—[commentary] Viṣamapadavṛtti by Vaidyanātha Pāyaguṇḍe. K. 76. Oudh. Xv, 44. Bühler 555.
—[commentary] by Śivarāma. Quoted in Preface to Nakṣatramālā.
—[commentary] by Siddhacandragaṇi. Peterson's Edition Ii, 106.
—[commentary] by Sukhākara. Peters. 2, 188.
2) Kādambarī (कादम्बरी):—a
—[commentary] on the Dvaitanirṇaya, by Gokulanātha. Io. 253. Sūcīpattra. 27.
3) Kādambarī (कादम्बरी):—by Bāṇa. read Oppert. 5926 in place of 5961, and Bu7hler 541. 555
—[commentary] by Bhānucandra. Bu7hler 555.
4) Kādambarī (कादम्बरी):—by Bāṇa. Oudh. Xxii, 60. Stein 80. The author of the Uttarabhāga, a son of Bāṇa, is called Bhaṭṭa Pulina in Stein 299.
—[commentary] Stein 80 (inc.).
—[commentary] Viṣamapadavṛtti by Vaidyanātha. Bl. 47. Stein 80.
—[commentary] Cashaka by Śivarāma. Bl. 48.
—[commentary] by Sūracandra. [Bhau Dāji Memorial] 119.
5) Kādambarī (कादम्बरी):—by Bāṇa. Hz. 328. 597. Ulwar 895.
—[commentary] Viṣamapadavyākhyā by Vaidyanātha Pāyaguṇḍa. Ulwar 896.
6) Kādambarī (कादम्बरी):—a romance by Bāṇa. Io. 1220. L.. 399. 400 (first part inc.).Source: Cologne Digital Sanskrit Dictionaries: Monier-Williams Sanskrit-English Dictionary
1) Kādambarī (कादम्बरी):—[from kādambara] a f. the female of the Kokila or Indian cuckoo, [cf. Lexicographers, esp. such as amarasiṃha, halāyudha, hemacandra, etc.]
2) [v.s. ...] the preaching-crow, [cf. Lexicographers, esp. such as amarasiṃha, halāyudha, hemacandra, etc.]
3) [v.s. ...] Name of Sarasvatī, [cf. Lexicographers, esp. such as amarasiṃha, halāyudha, hemacandra, etc.]
4) [v.s. ...] of a daughter of Citra-ratha and Madirā
5) [v.s. ...] of a celebrated story by Bāṇa named after her.
6) [v.s. ...] b f. of bara q.v.
Sanskrit, also spelled संस्कृतम् (saṃskṛtam), is an ancient language of India commonly seen as the grandmother of the Indo-European language family. Closely allied with Prakrit and Pali, Sanskrit is more exhaustive in both grammar and terms and has the most extensive collection of literature in the world, greatly surpassing its sister-languages Greek and Latin.
See also (Relevant definitions)
Full-text (+454): Sharirasthiti, Kadambarilocanananda, Ardrikri, Aparyana, Aparigata, Taralya, Camikaracala, Prenkholana, Taimirika, Udghurna, Kekarava, Gulphadvayasa, Jatudhana, Khanakhanayita, Romancin, Lokantarita, Tarunata, Apishanga, Udvikasin, Dolarudha.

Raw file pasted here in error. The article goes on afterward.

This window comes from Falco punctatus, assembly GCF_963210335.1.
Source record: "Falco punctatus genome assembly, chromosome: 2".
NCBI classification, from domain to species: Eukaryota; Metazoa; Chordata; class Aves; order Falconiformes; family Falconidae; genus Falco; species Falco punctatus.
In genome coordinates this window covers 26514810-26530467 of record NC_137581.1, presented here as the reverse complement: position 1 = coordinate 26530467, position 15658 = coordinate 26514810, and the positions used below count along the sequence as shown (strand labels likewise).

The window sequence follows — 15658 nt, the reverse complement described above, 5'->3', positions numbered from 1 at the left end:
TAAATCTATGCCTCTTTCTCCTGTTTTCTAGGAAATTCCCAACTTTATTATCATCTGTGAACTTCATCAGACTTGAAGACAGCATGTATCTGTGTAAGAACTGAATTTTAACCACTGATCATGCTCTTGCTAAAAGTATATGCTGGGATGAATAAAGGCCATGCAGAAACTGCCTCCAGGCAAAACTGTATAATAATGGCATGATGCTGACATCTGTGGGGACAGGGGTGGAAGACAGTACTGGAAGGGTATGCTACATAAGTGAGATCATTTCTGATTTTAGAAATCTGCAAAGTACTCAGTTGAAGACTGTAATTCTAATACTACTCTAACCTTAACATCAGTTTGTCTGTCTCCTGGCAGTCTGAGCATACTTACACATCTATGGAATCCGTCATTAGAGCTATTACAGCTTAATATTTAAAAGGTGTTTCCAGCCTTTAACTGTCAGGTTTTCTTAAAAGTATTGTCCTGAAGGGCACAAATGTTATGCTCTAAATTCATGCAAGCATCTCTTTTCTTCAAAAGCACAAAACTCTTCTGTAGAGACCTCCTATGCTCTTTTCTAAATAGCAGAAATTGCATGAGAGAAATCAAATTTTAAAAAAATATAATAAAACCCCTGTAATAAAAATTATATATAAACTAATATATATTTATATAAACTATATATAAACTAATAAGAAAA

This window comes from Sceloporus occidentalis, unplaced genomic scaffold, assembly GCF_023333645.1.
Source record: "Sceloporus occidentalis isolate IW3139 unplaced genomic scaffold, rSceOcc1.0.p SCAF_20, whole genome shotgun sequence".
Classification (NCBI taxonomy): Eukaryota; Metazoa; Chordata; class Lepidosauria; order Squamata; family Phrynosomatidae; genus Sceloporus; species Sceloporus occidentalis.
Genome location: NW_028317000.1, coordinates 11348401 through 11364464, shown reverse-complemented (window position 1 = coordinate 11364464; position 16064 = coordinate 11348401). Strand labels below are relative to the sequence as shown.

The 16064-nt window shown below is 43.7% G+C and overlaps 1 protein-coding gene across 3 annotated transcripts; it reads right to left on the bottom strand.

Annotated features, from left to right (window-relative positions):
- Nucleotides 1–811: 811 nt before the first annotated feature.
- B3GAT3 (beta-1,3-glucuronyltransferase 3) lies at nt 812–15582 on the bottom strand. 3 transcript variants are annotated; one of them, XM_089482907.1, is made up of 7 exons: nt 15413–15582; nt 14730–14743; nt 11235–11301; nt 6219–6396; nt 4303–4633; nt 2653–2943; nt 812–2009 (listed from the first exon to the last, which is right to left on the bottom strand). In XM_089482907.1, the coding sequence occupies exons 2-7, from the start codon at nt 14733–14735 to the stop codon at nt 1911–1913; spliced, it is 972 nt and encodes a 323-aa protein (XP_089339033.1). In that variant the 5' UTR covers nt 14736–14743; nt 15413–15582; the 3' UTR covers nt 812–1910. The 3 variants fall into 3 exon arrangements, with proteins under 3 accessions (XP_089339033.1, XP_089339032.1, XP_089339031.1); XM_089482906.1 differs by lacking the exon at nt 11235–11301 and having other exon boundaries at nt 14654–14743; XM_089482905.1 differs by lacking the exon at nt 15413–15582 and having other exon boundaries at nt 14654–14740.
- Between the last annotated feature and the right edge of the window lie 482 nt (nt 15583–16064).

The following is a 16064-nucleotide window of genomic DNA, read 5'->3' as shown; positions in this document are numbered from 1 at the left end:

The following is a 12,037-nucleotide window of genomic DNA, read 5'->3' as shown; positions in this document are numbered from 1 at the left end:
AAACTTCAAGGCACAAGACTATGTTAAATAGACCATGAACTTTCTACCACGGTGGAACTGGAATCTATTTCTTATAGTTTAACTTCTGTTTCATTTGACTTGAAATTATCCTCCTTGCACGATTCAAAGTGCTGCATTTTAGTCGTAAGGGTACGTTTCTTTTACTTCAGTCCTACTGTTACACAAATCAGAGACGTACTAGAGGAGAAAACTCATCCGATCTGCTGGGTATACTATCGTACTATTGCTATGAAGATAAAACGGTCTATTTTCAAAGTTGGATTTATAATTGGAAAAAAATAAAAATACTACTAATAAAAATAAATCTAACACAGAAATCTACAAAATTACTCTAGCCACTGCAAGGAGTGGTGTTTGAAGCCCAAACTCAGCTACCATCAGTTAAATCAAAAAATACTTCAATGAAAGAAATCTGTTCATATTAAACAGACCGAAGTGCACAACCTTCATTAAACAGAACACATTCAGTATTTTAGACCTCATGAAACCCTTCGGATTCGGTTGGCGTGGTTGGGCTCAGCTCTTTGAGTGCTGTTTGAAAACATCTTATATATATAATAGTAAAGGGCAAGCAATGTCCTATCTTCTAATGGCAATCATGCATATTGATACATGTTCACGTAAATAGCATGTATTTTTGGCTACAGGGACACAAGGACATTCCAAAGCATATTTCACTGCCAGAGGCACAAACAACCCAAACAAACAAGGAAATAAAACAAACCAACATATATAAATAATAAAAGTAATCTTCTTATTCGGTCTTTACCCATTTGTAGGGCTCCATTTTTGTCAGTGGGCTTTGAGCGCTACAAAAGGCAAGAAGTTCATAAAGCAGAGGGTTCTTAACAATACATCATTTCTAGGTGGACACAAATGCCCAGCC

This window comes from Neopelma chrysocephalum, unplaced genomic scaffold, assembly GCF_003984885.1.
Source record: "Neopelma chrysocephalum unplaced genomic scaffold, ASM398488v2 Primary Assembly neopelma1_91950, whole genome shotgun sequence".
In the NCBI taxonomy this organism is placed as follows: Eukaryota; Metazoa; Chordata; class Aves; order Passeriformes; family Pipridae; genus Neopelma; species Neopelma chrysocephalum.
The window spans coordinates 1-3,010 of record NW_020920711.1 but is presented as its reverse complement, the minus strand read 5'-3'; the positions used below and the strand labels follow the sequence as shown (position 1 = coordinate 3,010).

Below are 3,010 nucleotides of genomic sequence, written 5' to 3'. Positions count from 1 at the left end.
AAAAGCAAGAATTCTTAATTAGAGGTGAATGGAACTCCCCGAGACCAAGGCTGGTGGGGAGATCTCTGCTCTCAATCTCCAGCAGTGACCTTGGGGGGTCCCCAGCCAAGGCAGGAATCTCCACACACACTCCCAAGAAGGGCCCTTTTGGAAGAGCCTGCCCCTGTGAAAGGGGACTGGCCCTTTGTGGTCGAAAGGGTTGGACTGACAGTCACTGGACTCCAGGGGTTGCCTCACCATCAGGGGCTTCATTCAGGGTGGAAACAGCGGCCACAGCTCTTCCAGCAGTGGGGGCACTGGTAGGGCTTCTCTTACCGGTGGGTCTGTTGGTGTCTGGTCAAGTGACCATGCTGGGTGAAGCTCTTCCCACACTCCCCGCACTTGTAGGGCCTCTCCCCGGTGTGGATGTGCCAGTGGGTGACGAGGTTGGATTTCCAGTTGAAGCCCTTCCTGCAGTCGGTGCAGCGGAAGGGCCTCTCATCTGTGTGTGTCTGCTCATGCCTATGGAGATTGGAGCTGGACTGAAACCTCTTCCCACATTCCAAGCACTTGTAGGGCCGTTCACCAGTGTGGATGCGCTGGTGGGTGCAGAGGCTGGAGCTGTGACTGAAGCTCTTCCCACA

Search found 13 books and stories containing Kadambari, Kādambarī; (plurals include: Kadambaris, Kādambarīs). You can also click to the full overview containing English textual excerpts. Below are direct links for the most relevant articles:
Rasa Jala Nidhi, vol 3: Metals, Gems and other substances (by Bhudeb Mookerjee)
Part 5 - Alcoholic liquors (4): Kadamvari or Kadambari < [Chapter XXXIII - Spirituous liquors (Sandhana or Samdhana)]
Kathasaritsagara (the Ocean of Story) (by Somadeva)
The backdrop of the Srikanthacarita and the Mankhakosa (by Dhrubajit Sarma)
Part 5h - Alaṃkāra (8): Atiśayokti or hyperbole < [Chapter III - Literary Assessment Of The Śrīkaṇṭhacarita]
Part 8c - Mountains (found in the Śrīkaṇṭhacarita) < [Chapter IV - Socio-cultural study of the Śrīkaṇṭhacarita]
The Tattvasangraha [with commentary] (by Ganganatha Jha)
Verse 748-749 < [Chapter 13 - Examination of Sāmānya (the ‘universal’)]
Verse 97-100 < [Chapter 3 - Dealing with the doctrine of both God and Primordial Matter (prakṛti)]
Trishashti Shalaka Purusha Caritra (by Helen M. Johnson)
Part 1: Prophecy about destruction of Dvārakā < [Chapter XI - burning of dvārakā and the death of kṛṣṇa]
Part 2: Beating of Dvaipāyana < [Chapter XI - burning of dvārakā and the death of kṛṣṇa]
Part 1: Incarnation as Vajrāyudha (introduction) < [Chapter III - Eighth incarnation as Vajrāyudha]
The Vishnu Purana (by Horace Hayman Wilson)